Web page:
How can I express the Electromagnetic tensor in terms of multilinear map action?

I know that if $F$ is the Electromagnetic Tensor then we can write F as:

$$ \textbf{F} = F_{\alpha \beta} \textbf{e}^{\alpha}\otimes\textbf{e}^{\beta} $$

But I want to know that notion here: $$ [\textbf{F}](?,?) = [F_{\alpha \beta} \textbf{e}^{\alpha}\otimes\textbf{e}^{\beta}](?,?) $$

Ok. If we have $[F_{\alpha \beta} \textbf{e}^{\alpha}\otimes\textbf{e}^{\beta}](\textbf{E},\textbf{B})$, then:

$$[F_{\alpha \beta} \textbf{e}^{\alpha}\otimes\textbf{e}^{\beta}](\textbf{E},\textbf{B}) = [F_{\alpha \beta} \textbf{e}^{\alpha}\otimes\textbf{e}^{\beta}](E^{i}\textbf{e}_{i},B^{j}\textbf{e}_{j}) = F_{\alpha \beta}E^{i}B^{j} [\textbf{e}^{\alpha}\otimes\textbf{e}^{\beta}](\textbf{e}_{i},\textbf{e}_{j}) = F_{\alpha \beta}E^{i}B^{j}\textbf{e}^{\alpha}(\textbf{e}_{i})\textbf{e}^{\beta}(\textbf{e}_{j}) = F_{\alpha \beta}E^{i}B^{j}\delta^{\alpha} _{i}\delta^{\beta}_ {j} = F_{\alpha \beta}E^{\alpha}B^{\beta}$$


1 Answer 1


Yes, the electromagnetic tensor $F$ is a functional which is bilinear and antisymmetrical in its arguments. Moreover this functional is defined pointwise on a manifold (can be $\mathbb{R}^3$ or $\mathbb{R}^4$) and is also shortly called 2-form. The arguments are actually tangent vectors (more see below) of the tangent space of the considered point (The tangent space changes at each point). If it did not depend on the point of the considered manifold, it would only be a bilinear form, a rather simple notion of linear algebra. Typically one would evaluate (apply the EM tensor) F on tangent vectors of a surface, and eventually add up the results along all points of the surface, in that case one gets a well-known integral $\int \bf{B} dA$ (the magnetic flux) or for instance if added up along a line in $\mathbb{R}^3$: $\int \bf{E} d\bf{r}\cdot d t $, i.e. the abstract notion of pointwise defined bilinear form (shortly 2-form) gets a rather intuitive sense.

To make it even more clear in the notation you used one would consider $e^{\alpha}$ and $e^{\beta}$ as co-vectors as elements of the cotangential spaces dual to the corresponding tangential spaces (for each point of the manifold there is another one). The co-vector property is expressed in the relations $e^\alpha(e_\gamma)=\delta^\alpha_\gamma$, where $\delta^i_j$ is the Kronecker symbol.

In the formalism of differential forms one would write these co-vectors as: $e^\alpha = du^\alpha$ ($\alpha =0,1,2,3$ in Minkowski space) with $u=(t,x,y,z)$ for instance (other defintions are possible). Then the whole EM tensor $F$ would be writtten in 4-dim. space at a point $u=(t,x,y,z)$):

$F(u) = E_x(u) dt \wedge dx + E_y(u) dt \wedge dy + E_z(u) dt \wedge dz + B_x(u) dy \wedge dz + B_y(u) dz \wedge dx + B_z(u) dx \wedge dy$

In this formula the antisymmetric $\wedge$ product was used with is defined like $u \wedge v = \frac{1}{2} (u\otimes v - v\otimes u)$ (I would not consider the product defined by $\otimes$ as symmetrical, just as without any symmetry).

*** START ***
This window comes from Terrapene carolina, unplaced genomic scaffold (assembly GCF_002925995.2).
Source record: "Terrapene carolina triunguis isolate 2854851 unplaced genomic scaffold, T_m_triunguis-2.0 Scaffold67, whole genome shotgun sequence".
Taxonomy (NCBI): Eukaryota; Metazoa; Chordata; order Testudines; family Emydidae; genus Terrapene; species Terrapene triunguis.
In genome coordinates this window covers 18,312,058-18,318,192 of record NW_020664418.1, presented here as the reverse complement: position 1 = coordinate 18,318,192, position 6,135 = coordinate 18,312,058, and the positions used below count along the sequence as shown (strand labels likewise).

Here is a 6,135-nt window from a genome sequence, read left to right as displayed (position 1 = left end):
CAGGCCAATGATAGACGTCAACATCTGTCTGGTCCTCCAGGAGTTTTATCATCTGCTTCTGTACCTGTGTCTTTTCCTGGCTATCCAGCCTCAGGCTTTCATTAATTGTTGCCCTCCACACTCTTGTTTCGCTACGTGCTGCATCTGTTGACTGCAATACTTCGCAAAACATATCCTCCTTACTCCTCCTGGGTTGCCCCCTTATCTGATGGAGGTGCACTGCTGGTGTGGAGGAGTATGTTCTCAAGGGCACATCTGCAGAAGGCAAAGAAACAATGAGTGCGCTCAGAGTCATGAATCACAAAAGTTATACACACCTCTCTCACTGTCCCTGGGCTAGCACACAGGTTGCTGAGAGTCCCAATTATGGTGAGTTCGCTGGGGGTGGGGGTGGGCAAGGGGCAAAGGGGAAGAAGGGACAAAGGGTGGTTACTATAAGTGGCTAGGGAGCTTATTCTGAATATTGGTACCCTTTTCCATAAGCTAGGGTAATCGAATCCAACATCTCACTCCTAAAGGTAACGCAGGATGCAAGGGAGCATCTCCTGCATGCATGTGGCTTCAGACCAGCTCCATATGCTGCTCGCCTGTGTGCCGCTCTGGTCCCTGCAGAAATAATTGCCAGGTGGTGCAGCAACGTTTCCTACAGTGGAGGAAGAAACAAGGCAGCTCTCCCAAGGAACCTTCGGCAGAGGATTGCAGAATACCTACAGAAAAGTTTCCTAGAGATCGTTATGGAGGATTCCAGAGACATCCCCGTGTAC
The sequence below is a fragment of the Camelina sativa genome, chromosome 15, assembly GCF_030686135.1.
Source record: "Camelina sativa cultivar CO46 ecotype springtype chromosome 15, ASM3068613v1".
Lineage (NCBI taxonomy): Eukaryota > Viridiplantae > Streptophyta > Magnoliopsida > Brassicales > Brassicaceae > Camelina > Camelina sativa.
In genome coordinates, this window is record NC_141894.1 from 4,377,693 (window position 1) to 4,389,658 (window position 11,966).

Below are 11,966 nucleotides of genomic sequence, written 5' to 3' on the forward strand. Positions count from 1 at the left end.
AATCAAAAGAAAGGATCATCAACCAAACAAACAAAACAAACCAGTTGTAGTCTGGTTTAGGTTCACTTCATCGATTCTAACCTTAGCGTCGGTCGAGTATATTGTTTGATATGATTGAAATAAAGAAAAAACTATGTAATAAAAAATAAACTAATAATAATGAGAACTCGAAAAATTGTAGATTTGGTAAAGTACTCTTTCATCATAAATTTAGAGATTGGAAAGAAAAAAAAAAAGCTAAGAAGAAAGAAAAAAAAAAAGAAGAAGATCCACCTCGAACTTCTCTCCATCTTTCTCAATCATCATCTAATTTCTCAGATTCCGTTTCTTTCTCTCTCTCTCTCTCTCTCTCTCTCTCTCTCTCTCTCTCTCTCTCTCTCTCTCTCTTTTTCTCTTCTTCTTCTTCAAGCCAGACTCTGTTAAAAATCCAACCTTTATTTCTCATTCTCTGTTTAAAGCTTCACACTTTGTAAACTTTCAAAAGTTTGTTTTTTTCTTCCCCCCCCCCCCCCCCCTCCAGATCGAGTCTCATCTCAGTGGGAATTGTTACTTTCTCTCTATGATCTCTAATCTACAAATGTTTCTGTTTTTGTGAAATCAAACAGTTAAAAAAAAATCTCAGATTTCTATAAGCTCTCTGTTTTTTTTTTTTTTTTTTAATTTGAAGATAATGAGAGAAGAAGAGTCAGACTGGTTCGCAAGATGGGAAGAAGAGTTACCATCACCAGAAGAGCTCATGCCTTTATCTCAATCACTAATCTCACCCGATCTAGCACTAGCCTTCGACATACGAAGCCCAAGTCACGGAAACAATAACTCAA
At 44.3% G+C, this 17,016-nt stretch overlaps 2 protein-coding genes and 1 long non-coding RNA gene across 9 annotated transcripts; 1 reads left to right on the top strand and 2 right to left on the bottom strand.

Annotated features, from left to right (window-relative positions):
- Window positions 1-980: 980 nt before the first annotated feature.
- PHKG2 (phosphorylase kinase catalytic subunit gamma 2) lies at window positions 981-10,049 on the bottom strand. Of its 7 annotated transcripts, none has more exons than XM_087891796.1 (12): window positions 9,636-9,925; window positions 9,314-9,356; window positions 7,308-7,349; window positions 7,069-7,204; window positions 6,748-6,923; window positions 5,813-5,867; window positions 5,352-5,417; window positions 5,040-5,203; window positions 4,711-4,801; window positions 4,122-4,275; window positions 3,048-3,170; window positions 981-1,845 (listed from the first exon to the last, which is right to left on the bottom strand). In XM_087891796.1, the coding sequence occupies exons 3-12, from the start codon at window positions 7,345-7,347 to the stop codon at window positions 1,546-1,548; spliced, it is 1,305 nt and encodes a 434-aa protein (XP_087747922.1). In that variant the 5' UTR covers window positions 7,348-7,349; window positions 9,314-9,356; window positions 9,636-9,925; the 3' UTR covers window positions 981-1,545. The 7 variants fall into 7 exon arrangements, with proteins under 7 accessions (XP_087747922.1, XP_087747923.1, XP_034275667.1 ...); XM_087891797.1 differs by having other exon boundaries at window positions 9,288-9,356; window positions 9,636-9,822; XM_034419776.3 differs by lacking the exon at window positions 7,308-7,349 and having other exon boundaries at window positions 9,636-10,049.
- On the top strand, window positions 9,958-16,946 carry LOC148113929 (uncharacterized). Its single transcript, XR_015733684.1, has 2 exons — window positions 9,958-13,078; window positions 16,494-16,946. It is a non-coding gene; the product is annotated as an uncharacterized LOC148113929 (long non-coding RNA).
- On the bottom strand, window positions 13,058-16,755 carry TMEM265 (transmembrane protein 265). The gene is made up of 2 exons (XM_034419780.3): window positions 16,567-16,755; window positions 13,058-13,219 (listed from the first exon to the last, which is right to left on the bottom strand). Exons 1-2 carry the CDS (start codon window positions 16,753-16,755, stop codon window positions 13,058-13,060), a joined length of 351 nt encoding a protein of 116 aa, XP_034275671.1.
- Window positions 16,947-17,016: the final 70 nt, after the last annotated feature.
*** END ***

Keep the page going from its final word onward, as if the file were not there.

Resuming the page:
If this expression gets applied on a flat surface (for simplicity) in the x-y plane one would use $(e_x, e_y) = (\frac{\partial}{\partial x}, \frac{\partial}{\partial y})$ are the tangent vectors of the x-y plane. Actually on manifolds tangential vectors are defined as directional derivatives. A directional derivative along the x-vector is just the partial derivative in x-direction, shortly $\frac{\partial}{\partial x}$. The more general case should be intuitively rather clear.

Then the flux given by $F$ through a little surface element $dx dy$ is $F$ applied on the tangential vectors of this surface element:

$F (u)(e_x, e_y) = F(u)(\frac{\partial}{\partial x}, \frac{\partial}{\partial y}) = E_x(u) dt \wedge dx (\frac{\partial}{\partial x}, \frac{\partial}{\partial y}) + E_y(u) dt \wedge dy (\frac{\partial}{\partial x}, \frac{\partial}{\partial y})+ E_z(u) dt \wedge dz (\frac{\partial}{\partial x}, \frac{\partial}{\partial y}) + B_x(u)dy \wedge dz (\frac{\partial}{\partial x}, \frac{\partial}{\partial y}) + B_y(u) dz \wedge dx (\frac{\partial}{\partial x}, \frac{\partial}{\partial y}) + B_z(u) dx \wedge dy(\frac{\partial}{\partial x}, \frac{\partial}{\partial y})$

Using the properties of vector with respect to co-vectors: $ dx (\frac{\partial}{\partial x})=1$ but $dt (\frac{\partial}{\partial x})=0$ and $dy (\frac{\partial}{\partial x})=0$ and $dz (\frac{\partial}{\partial x})=0$ and $dt (\frac{\partial}{\partial y})=0$ and $dx (\frac{\partial}{\partial y})=0$ and $dy (\frac{\partial}{\partial y})=1$ and $dz (\frac{\partial}{\partial y})=0$ one would finally get: $F_u (e_x, e_y) = B_z(u=(t,x,y,z))$.

Keep in mind that the components of $F$ already represent components of $\bf{E}$ and $\bf{B}$, the evaluation is carried out on tangential vectors of a surface, or on tangential vectors of a line, but not on $\bf{E}$ and $\bf{B}$, i.e. $\bf{E}$ and $\bf{B}$ cannot be used (it would not make sense) as arguments in the 2-form $F$ as apparently suggested.

Actually, if the concepts around differential forms appear too abstract, you can still imagine the tangential vectors of each point of the surface as little arrows and imagine $e^{\alpha}$ and $e^{\beta}$ as vectors of the dual space, but sooner or later it is useful to also embrace the analytical aspect of $F$ as a differential form which serves above all to be integrated over. To keep it simple I will not add the formula how to integrate differential forms, but it can be found easily on wikipedia.


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